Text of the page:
As planned on Thursday, DBA Team was all set with the Change Control to run the SQL Server Profiler trace on the instance. The DBA started the trace using SQL Server Profiler and the trace files were getting stored on the D drive. Within a few minutes the trace for stopped stating there is no space on C drive. Since the C drive is “owned” by the System Admins team, the DBAs asked “Please clean it up”. Our System Admin team is very quick and they got back 6 GB of space within no time. We know, what they do. Just delete the profiles of the DBA team from the server!
DBA all geared up for the second innings, started the Profiler trace again. Five minutes later, same issue. C drive out of space. This time it was obvious that the Profiler was creating the havoc. Hence the DBA got into action. There was a file Prf*.tmp file on C:\Documents and Settings\[DBAName]\Local Settings\Temp\2 directory which was 6 GB in size. This tmp file is used by the SQL Server Profiler to buffer the actual output trace files. Once the SQL Server Profiler is closed, these files are deleted automatically.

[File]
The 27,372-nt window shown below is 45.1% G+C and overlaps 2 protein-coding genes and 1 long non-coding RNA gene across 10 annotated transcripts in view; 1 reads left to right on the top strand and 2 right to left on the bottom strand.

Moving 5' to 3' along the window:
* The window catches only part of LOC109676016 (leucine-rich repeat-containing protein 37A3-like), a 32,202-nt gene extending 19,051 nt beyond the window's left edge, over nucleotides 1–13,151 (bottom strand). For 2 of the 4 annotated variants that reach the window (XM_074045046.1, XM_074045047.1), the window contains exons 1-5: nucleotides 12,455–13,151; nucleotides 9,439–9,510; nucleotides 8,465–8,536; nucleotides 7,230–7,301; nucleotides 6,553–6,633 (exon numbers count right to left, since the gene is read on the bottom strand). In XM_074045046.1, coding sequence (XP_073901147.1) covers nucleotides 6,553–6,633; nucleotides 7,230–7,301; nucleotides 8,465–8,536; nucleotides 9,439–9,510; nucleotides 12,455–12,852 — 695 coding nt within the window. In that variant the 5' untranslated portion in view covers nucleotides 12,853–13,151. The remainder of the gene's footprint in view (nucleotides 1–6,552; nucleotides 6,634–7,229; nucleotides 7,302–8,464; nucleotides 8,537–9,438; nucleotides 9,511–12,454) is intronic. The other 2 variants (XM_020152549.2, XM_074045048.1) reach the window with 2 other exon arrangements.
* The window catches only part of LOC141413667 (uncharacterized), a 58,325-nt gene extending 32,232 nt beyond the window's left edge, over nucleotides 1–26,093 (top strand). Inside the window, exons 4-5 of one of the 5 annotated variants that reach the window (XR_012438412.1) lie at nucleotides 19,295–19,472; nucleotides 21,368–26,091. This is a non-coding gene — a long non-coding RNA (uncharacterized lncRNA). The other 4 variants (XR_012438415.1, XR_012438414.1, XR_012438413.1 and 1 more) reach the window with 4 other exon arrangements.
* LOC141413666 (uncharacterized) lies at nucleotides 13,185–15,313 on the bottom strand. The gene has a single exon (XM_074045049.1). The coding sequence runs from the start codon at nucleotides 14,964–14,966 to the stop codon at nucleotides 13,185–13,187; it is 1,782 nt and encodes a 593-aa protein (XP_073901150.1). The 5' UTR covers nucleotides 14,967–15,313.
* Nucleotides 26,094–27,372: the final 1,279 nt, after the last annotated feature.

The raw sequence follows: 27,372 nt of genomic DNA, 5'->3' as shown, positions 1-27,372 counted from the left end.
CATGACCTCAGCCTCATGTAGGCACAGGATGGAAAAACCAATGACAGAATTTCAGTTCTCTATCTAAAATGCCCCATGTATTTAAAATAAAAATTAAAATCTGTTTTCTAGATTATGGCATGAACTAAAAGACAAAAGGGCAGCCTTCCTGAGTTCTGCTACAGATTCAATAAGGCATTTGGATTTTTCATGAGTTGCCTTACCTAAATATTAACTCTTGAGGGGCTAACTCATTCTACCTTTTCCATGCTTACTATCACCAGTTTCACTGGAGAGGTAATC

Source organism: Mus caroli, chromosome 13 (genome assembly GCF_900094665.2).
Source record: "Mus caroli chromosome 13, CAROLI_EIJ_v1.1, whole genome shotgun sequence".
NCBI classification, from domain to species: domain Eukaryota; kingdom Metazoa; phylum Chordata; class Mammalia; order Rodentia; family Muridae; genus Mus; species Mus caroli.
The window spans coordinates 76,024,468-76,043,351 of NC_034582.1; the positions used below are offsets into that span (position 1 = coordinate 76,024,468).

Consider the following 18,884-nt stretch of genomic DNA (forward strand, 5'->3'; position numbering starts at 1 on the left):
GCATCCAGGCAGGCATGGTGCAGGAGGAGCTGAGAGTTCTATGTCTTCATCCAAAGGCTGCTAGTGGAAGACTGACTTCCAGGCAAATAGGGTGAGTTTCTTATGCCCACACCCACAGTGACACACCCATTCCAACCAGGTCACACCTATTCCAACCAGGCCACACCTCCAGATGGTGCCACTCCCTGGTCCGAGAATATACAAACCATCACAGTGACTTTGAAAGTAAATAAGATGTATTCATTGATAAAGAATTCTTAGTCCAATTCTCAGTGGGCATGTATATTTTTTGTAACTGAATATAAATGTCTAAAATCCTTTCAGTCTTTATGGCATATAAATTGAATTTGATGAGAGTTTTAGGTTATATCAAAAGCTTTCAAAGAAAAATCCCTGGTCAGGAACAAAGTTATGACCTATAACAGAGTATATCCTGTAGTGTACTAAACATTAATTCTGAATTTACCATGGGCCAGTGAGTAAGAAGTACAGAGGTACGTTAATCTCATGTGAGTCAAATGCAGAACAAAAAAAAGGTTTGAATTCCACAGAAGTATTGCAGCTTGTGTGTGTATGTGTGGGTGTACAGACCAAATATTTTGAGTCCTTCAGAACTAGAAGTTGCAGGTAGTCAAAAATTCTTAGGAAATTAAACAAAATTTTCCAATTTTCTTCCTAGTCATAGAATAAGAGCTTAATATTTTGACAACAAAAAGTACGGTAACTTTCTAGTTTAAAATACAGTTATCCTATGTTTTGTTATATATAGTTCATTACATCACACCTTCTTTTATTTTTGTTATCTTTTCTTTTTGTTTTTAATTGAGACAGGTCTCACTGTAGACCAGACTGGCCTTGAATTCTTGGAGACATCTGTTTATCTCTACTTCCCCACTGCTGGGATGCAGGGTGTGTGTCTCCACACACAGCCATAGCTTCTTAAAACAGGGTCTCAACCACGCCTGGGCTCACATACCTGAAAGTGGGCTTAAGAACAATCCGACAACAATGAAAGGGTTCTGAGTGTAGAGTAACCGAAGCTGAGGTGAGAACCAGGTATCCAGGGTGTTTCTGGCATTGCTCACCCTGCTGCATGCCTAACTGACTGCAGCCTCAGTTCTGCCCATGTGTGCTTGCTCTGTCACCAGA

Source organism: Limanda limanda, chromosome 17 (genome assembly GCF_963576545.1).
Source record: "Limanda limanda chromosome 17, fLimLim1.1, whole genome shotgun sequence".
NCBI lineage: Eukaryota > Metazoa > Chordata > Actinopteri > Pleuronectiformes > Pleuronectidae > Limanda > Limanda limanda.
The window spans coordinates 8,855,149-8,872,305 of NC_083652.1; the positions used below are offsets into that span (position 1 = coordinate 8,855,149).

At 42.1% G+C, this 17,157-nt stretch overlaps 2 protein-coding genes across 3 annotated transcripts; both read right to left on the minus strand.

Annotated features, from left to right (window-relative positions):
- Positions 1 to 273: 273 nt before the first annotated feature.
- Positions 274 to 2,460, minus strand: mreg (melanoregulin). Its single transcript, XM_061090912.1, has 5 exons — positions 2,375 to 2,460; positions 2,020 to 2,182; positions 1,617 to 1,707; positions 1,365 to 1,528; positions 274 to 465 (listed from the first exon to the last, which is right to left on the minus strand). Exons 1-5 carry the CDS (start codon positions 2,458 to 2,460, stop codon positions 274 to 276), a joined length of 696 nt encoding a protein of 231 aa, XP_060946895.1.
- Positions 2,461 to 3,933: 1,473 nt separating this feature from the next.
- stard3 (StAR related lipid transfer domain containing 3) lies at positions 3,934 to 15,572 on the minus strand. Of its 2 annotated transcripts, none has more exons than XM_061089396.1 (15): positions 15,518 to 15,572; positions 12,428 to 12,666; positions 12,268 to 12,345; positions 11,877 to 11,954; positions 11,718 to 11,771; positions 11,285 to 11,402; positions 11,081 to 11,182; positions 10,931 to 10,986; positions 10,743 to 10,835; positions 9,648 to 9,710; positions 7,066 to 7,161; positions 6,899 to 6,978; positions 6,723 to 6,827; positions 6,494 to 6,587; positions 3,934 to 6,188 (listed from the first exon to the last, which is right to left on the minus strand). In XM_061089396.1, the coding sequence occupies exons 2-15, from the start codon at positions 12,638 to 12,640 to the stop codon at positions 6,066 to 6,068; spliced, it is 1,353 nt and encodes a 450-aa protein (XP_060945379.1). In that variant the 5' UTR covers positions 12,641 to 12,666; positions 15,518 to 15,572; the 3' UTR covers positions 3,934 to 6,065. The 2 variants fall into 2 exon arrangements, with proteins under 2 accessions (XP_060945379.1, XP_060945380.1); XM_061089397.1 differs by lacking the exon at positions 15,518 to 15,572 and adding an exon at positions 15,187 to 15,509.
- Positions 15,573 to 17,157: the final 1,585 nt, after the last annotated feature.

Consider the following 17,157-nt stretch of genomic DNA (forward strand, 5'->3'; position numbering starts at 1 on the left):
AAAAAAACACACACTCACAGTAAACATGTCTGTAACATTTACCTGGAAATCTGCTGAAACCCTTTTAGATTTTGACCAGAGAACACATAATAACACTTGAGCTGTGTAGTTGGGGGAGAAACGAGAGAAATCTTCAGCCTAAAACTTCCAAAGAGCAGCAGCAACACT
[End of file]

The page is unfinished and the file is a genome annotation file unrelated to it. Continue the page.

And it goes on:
At times, the situations drive ones decision. The DBA followed the Application Team’s request as it is and forgot the basics in this case. “Never run the SQL Server Profiler trace on a production box, use Server Side traces instead“. The DBA knew it better and started to create the Server Side script for this trace.
Since we had the template ready all we need to do was create a script out of it and run it on the instance. Opened up SQL Server Profiler and started a new trace and stopped it immediately. Then clicked on File –> Export –> Script Trace Definition –> For SQL Server 2005
The script file was saved to the drive. In the script file, all the settings of the Template were exported except for the Output location of the trace file.
All we had to do was to replace InsertFileNameHere with the actual output path.
The .trc file extension is automatically appended to the file when the trace runs. Executed the script and made a note of the TraceID, so that we can monitor the trace execution.
Now the trace was running on the Server Side and the output files were getting generated as desired.
Bob, we are on the same page now 😉